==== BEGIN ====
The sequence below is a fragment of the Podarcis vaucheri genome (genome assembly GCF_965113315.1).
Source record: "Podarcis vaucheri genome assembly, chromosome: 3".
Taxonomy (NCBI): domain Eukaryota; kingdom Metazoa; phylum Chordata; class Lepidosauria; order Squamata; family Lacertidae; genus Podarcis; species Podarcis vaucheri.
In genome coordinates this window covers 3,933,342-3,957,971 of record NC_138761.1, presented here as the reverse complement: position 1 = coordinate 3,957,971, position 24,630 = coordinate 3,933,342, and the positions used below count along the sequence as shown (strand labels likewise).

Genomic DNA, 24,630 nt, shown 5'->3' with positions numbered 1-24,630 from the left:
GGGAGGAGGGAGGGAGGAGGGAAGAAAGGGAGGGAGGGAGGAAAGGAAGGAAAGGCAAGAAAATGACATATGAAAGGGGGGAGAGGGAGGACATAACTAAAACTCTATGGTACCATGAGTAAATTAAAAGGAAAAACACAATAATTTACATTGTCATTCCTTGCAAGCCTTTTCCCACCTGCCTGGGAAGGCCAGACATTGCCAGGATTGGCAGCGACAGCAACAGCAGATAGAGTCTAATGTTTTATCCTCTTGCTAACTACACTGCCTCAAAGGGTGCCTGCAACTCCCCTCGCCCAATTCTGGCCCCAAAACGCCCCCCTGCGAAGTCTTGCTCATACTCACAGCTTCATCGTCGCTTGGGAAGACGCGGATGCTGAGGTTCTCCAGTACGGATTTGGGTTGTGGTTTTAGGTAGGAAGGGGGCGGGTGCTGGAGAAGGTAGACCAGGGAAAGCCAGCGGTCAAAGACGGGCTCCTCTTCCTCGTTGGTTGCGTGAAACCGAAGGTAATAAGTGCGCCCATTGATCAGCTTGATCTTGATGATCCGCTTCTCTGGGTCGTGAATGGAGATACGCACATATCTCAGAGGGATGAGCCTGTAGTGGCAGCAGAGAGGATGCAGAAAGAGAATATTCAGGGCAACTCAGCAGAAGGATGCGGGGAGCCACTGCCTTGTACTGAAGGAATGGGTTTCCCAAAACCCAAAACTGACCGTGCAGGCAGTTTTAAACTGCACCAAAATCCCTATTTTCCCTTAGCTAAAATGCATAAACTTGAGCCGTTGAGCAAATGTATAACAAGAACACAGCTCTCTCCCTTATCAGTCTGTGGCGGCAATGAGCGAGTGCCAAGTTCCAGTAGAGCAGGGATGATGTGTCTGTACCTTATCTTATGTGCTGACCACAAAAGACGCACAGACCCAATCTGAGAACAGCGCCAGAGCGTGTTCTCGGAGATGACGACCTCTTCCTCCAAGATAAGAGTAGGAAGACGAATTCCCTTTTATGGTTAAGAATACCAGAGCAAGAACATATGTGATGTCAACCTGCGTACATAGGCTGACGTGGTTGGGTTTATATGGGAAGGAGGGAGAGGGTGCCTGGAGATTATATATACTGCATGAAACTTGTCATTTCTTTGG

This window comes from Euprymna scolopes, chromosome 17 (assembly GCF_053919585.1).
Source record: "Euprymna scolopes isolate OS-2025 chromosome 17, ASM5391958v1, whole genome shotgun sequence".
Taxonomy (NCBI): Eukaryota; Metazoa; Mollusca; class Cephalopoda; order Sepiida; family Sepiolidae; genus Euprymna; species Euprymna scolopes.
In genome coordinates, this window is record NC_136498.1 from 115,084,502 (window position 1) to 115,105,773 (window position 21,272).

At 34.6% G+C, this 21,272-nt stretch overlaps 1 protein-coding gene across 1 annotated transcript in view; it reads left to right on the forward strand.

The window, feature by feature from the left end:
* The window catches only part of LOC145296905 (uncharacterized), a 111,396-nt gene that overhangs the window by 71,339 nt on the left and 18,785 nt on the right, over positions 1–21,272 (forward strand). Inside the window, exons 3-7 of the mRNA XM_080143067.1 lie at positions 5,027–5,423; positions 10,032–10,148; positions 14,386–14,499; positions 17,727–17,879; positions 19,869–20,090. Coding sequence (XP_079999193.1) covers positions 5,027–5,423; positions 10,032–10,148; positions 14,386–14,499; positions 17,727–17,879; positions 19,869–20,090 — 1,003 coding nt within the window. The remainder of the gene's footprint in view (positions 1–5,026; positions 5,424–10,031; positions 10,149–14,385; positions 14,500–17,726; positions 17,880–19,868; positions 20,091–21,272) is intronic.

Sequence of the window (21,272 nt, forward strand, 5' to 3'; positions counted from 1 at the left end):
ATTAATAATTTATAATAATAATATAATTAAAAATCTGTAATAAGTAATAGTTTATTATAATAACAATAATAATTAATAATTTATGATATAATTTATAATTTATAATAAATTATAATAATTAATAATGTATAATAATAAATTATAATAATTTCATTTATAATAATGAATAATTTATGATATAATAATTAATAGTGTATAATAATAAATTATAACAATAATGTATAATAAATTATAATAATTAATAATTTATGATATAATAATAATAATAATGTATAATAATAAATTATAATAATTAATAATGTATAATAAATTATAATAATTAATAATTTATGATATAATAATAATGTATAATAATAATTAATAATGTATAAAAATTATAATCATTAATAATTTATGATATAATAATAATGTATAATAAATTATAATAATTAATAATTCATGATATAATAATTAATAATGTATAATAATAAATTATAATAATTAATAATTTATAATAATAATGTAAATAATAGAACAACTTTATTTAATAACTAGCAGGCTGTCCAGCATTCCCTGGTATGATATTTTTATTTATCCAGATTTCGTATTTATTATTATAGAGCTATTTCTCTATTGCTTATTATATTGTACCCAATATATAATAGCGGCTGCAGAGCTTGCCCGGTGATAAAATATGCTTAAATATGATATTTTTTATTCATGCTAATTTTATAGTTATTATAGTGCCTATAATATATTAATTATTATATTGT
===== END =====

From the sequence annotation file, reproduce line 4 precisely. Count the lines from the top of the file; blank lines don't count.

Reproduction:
In genome coordinates this window covers 3,933,342-3,957,971 of record NC_138761.1, presented here as the reverse complement: position 1 = coordinate 3,957,971, position 24,630 = coordinate 3,933,342, and the positions used below count along the sequence as shown (strand labels likewise).